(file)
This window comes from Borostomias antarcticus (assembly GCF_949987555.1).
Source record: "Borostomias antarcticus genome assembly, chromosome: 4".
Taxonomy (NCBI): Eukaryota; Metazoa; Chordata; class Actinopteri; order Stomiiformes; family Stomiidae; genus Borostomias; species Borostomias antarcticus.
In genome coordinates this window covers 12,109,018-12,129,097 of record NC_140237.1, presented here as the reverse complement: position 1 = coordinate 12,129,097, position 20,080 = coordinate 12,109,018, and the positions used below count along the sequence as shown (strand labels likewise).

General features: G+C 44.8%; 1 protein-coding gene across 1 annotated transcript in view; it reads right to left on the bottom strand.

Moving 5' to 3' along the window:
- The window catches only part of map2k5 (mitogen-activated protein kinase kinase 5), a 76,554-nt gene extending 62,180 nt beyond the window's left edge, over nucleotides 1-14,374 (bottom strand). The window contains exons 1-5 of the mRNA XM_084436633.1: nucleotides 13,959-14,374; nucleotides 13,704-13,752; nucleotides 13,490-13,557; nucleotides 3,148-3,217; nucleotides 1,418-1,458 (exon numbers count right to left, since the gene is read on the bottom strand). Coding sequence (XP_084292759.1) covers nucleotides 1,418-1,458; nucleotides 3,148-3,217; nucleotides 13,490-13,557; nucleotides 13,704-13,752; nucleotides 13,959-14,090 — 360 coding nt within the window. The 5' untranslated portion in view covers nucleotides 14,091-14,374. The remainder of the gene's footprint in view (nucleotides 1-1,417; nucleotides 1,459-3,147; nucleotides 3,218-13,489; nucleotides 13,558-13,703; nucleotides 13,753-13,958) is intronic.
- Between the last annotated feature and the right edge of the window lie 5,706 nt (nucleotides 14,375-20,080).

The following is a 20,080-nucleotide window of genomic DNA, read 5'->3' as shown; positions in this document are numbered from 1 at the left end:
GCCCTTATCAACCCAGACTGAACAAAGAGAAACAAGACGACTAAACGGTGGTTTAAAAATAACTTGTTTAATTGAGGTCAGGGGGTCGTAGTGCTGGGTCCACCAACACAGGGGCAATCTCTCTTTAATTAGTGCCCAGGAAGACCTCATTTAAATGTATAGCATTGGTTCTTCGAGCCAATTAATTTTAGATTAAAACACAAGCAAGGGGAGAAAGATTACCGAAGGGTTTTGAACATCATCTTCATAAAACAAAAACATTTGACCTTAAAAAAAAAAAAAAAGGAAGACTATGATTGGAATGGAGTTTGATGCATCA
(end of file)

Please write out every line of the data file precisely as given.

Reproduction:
This window comes from Borostomias antarcticus (assembly GCF_949987555.1).
Source record: "Borostomias antarcticus genome assembly, chromosome: 4".
Taxonomy (NCBI): Eukaryota; Metazoa; Chordata; class Actinopteri; order Stomiiformes; family Stomiidae; genus Borostomias; species Borostomias antarcticus.
In genome coordinates this window covers 12,109,018-12,129,097 of record NC_140237.1, presented here as the reverse complement: position 1 = coordinate 12,129,097, position 20,080 = coordinate 12,109,018, and the positions used below count along the sequence as shown (strand labels likewise).

General features: G+C 44.8%; 1 protein-coding gene across 1 annotated transcript in view; it reads right to left on the bottom strand.

Moving 5' to 3' along the window:
- The window catches only part of map2k5 (mitogen-activated protein kinase kinase 5), a 76,554-nt gene extending 62,180 nt beyond the window's left edge, over nucleotides 1-14,374 (bottom strand). The window contains exons 1-5 of the mRNA XM_084436633.1: nucleotides 13,959-14,374; nucleotides 13,704-13,752; nucleotides 13,490-13,557; nucleotides 3,148-3,217; nucleotides 1,418-1,458 (exon numbers count right to left, since the gene is read on the bottom strand). Coding sequence (XP_084292759.1) covers nucleotides 1,418-1,458; nucleotides 3,148-3,217; nucleotides 13,490-13,557; nucleotides 13,704-13,752; nucleotides 13,959-14,090 — 360 coding nt within the window. The 5' untranslated portion in view covers nucleotides 14,091-14,374. The remainder of the gene's footprint in view (nucleotides 1-1,417; nucleotides 1,459-3,147; nucleotides 3,218-13,489; nucleotides 13,558-13,703; nucleotides 13,753-13,958) is intronic.
- Between the last annotated feature and the right edge of the window lie 5,706 nt (nucleotides 14,375-20,080).

The following is a 20,080-nucleotide window of genomic DNA, read 5'->3' as shown; positions in this document are numbered from 1 at the left end:
GCCCTTATCAACCCAGACTGAACAAAGAGAAACAAGACGACTAAACGGTGGTTTAAAAATAACTTGTTTAATTGAGGTCAGGGGGTCGTAGTGCTGGGTCCACCAACACAGGGGCAATCTCTCTTTAATTAGTGCCCAGGAAGACCTCATTTAAATGTATAGCATTGGTTCTTCGAGCCAATTAATTTTAGATTAAAACACAAGCAAGGGGAGAAAGATTACCGAAGGGTTTTGAACATCATCTTCATAAAACAAAAACATTTGACCTTAAAAAAAAAAAAAAAGGAAGACTATGATTGGAATGGAGTTTGATGCATCA